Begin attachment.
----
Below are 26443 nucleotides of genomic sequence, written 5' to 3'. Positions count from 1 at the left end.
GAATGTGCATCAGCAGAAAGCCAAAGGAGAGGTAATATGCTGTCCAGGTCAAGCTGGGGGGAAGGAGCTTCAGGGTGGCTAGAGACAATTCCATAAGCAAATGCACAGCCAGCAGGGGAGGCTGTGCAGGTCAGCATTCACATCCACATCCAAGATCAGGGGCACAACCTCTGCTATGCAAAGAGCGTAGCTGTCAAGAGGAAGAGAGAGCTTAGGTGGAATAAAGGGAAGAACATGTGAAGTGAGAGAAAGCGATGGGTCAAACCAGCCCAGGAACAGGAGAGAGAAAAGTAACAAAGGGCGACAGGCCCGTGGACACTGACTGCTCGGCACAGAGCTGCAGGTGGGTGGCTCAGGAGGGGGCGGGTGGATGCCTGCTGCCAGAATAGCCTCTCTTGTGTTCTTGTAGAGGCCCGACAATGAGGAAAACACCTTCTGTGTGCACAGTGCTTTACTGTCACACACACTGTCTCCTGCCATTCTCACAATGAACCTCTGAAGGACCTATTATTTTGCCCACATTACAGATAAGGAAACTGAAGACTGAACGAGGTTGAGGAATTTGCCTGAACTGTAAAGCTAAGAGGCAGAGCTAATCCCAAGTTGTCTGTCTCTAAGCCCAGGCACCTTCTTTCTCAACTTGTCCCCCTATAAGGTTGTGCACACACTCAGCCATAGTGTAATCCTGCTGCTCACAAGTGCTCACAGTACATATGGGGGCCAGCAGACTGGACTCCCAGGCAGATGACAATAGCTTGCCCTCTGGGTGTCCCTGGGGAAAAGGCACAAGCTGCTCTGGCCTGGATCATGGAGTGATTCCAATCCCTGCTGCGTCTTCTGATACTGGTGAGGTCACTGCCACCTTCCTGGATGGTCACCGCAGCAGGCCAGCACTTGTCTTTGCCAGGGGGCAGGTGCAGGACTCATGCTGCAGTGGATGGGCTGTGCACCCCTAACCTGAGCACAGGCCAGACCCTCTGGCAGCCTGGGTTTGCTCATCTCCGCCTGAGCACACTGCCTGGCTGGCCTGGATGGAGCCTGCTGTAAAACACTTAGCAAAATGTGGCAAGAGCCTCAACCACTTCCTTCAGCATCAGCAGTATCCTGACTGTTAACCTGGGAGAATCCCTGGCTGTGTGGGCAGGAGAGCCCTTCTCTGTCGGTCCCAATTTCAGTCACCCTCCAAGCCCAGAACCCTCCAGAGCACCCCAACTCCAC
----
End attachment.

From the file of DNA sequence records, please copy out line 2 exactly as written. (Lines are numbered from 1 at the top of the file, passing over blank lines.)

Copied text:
GAATGTGCATCAGCAGAAAGCCAAAGGAGAGGTAATATGCTGTCCAGGTCAAGCTGGGGGGAAGGAGCTTCAGGGTGGCTAGAGACAATTCCATAAGCAAATGCACAGCCAGCAGGGGAGGCTGTGCAGGTCAGCATTCACATCCACATCCAAGATCAGGGGCACAACCTCTGCTATGCAAAGAGCGTAGCTGTCAAGAGGAAGAGAGAGCTTAGGTGGAATAAAGGGAAGAACATGTGAAGTGAGAGAAAGCGATGGGTCAAACCAGCCCAGGAACAGGAGAGAGAAAAGTAACAAAGGGCGACAGGCCCGTGGACACTGACTGCTCGGCACAGAGCTGCAGGTGGGTGGCTCAGGAGGGGGCGGGTGGATGCCTGCTGCCAGAATAGCCTCTCTTGTGTTCTTGTAGAGGCCCGACAATGAGGAAAACACCTTCTGTGTGCACAGTGCTTTACTGTCACACACACTGTCTCCTGCCATTCTCACAATGAACCTCTGAAGGACCTATTATTTTGCCCACATTACAGATAAGGAAACTGAAGACTGAACGAGGTTGAGGAATTTGCCTGAACTGTAAAGCTAAGAGGCAGAGCTAATCCCAAGTTGTCTGTCTCTAAGCCCAGGCACCTTCTTTCTCAACTTGTCCCCCTATAAGGTTGTGCACACACTCAGCCATAGTGTAATCCTGCTGCTCACAAGTGCTCACAGTACATATGGGGGCCAGCAGACTGGACTCCCAGGCAGATGACAATAGCTTGCCCTCTGGGTGTCCCTGGGGAAAAGGCACAAGCTGCTCTGGCCTGGATCATGGAGTGATTCCAATCCCTGCTGCGTCTTCTGATACTGGTGAGGTCACTGCCACCTTCCTGGATGGTCACCGCAGCAGGCCAGCACTTGTCTTTGCCAGGGGGCAGGTGCAGGACTCATGCTGCAGTGGATGGGCTGTGCACCCCTAACCTGAGCACAGGCCAGACCCTCTGGCAGCCTGGGTTTGCTCATCTCCGCCTGAGCACACTGCCTGGCTGGCCTGGATGGAGCCTGCTGTAAAACACTTAGCAAAATGTGGCAAGAGCCTCAACCACTTCCTTCAGCATCAGCAGTATCCTGACTGTTAACCTGGGAGAATCCCTGGCTGTGTGGGCAGGAGAGCCCTTCTCTGTCGGTCCCAATTTCAGTCACCCTCCAAGCCCAGAACCCTCCAGAGCACCCCAACTCCAC